The authors consider that there are important lessons to be learned from the drug control experiences of Western European nations. While they are signatories to the international conventions and prohibit the consumption and sale of the same drugs as does the USA, their various forms of implementation lead to many natural experiments. This is true not only for enforcement, but also for treatment and prevention (p. 209). These variations also have occurred in a normative context that rates addiction as a salient public health problem, as found in a European Communities survey. Canadians who are not aware of European developments may, for instance, be surprised that Italy and Spain apply only administrative sanctions for drug possession (usually a small fine for public consumption), that Switzerland has government sponsored opiate injection clinics for intractable users, that German cities have safe injection rooms, and that Sweden can impose mandatory treatment without arrest. The Dutch phenomenon of de facto legalization of cannabis in coffee shop outlets is better known, but not the effect it apparently has had on weakening the association with harder drug use, compared to the US. Similar controversial proposals that have been considered in Canada may seem less shocking when placed in the perspective of several years of European experience. At the very least, such diversity helps to move thinking about drug policy options beyond the monolithic criminal justice model of punishment that has so dominated North America.

The authors are not overly optimistic about the prospects for significant drug policy changes in the USA, given its administration’s allegiance to abstinence and zero-tolerance, and the public opposition to legalization (or even decriminalization) as being a “looming, impenetrable wall” for nearly 25 years. At best they foresee some modest scaling back in the most punitive aspects of prohibition. As well, they see potential gains emerging in the medical marijuana campaigns with local and state support, and in the public health approach of shifting the aims of policy from use reduction to harm reduction, since the acceptability of reducing risks is familiar from other safety issues such as sex and driving. Realists, they recognize that policy is not only evidence based, but politically driven. Overall they provide a sophisticated, balanced and insightful analysis of contemporary drug policy issues, one that is particularly relevant to Canadians seeking ways out of the confines of total prohibition.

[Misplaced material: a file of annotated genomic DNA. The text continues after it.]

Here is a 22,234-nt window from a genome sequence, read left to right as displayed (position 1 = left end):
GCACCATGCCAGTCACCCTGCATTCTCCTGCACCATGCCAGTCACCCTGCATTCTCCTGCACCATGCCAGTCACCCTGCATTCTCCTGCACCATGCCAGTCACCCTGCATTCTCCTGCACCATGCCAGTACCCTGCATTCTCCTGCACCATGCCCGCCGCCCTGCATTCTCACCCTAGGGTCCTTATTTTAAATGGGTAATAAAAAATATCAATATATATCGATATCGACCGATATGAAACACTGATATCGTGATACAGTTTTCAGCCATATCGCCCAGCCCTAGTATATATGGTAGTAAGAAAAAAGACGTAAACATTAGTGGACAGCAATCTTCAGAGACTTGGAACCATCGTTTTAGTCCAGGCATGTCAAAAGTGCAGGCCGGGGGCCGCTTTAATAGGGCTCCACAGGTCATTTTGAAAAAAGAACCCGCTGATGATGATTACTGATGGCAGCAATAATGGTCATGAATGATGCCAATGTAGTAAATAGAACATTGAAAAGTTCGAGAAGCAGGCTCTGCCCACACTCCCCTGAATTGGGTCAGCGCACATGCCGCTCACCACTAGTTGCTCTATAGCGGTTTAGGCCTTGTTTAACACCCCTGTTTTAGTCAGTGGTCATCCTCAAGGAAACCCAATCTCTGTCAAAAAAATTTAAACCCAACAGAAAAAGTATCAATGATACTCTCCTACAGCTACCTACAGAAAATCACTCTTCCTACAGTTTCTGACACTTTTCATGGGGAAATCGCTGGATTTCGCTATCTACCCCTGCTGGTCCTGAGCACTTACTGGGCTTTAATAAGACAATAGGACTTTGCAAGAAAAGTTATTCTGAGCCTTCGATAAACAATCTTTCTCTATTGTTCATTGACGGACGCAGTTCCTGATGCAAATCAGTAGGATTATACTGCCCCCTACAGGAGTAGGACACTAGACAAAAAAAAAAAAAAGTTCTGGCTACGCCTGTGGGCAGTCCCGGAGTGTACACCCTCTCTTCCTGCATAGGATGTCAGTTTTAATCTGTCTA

One minor quibble with this book is the nearly total lack of reference to the experience of their northern neighbour, a seemingly ideal comparative case study. This neglect is redeemed somewhat by MacCoun’s recent Op Ed piece defending Canada’s step towards marijuana decriminalization and castigating US isolation on drug policy matters (“O Cannabis,” San Francisco Chronicle, June 11, 2003). This stance is not surprising, however, given that penalty reduction for cannabis offences is the only policy change that the authors see as clearly meeting both the empirical and the political standards of proof, namely, that gains will exceed costs without compromising basic values. Perhaps our own politicians can be encouraged to read this book and move beyond the 30 year impasse in cannabis reform since the Le Dain Commission recommendations.

Patricia G. Erickson, Ph.D
Senior Scientist, Centre for Addiction and Mental Health, and
Adjunct Professor, Department of Sociology, University of Toronto

Patricia Erickson is the author of Cannabis Criminals: The Social Effects of Punishment on Drug Users (ARF Books, 1980), co-author of The Steel Drug: Cocaine and Crack in Perspective (Lexington Books, 1994, 2nd ed.), and co-editor of Harm Reduction: A New Direction for Drug Policies and Programs (U of T Press, 1997). She has an ongoing interest in cannabis policy reform and harm reduction initiatives, and has presented her research findings before the recent Parliamentary committees on illicit drug policy in Canada.
September 2003
CJS Online